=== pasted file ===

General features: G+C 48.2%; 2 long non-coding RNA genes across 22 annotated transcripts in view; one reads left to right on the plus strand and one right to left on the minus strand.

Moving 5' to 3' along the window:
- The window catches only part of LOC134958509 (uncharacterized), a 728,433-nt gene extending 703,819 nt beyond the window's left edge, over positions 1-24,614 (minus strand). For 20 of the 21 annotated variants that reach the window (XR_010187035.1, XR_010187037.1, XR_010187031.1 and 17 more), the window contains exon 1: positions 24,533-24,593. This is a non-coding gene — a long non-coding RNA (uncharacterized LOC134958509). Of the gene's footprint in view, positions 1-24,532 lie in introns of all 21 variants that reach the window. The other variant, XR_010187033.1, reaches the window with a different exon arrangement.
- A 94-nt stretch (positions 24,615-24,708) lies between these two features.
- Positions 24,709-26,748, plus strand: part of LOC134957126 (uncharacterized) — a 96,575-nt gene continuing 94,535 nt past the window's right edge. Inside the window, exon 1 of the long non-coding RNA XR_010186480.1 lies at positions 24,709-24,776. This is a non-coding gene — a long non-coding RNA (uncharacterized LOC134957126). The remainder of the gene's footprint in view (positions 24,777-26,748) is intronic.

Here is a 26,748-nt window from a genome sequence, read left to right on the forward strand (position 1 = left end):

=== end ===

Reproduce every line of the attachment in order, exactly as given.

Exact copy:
General features: G+C 48.2%; 2 long non-coding RNA genes across 22 annotated transcripts in view; one reads left to right on the plus strand and one right to left on the minus strand.

Moving 5' to 3' along the window:
- The window catches only part of LOC134958509 (uncharacterized), a 728,433-nt gene extending 703,819 nt beyond the window's left edge, over positions 1-24,614 (minus strand). For 20 of the 21 annotated variants that reach the window (XR_010187035.1, XR_010187037.1, XR_010187031.1 and 17 more), the window contains exon 1: positions 24,533-24,593. This is a non-coding gene — a long non-coding RNA (uncharacterized LOC134958509). Of the gene's footprint in view, positions 1-24,532 lie in introns of all 21 variants that reach the window. The other variant, XR_010187033.1, reaches the window with a different exon arrangement.
- A 94-nt stretch (positions 24,615-24,708) lies between these two features.
- Positions 24,709-26,748, plus strand: part of LOC134957126 (uncharacterized) — a 96,575-nt gene continuing 94,535 nt past the window's right edge. Inside the window, exon 1 of the long non-coding RNA XR_010186480.1 lies at positions 24,709-24,776. This is a non-coding gene — a long non-coding RNA (uncharacterized LOC134957126). The remainder of the gene's footprint in view (positions 24,777-26,748) is intronic.

Here is a 26,748-nt window from a genome sequence, read left to right on the forward strand (position 1 = left end):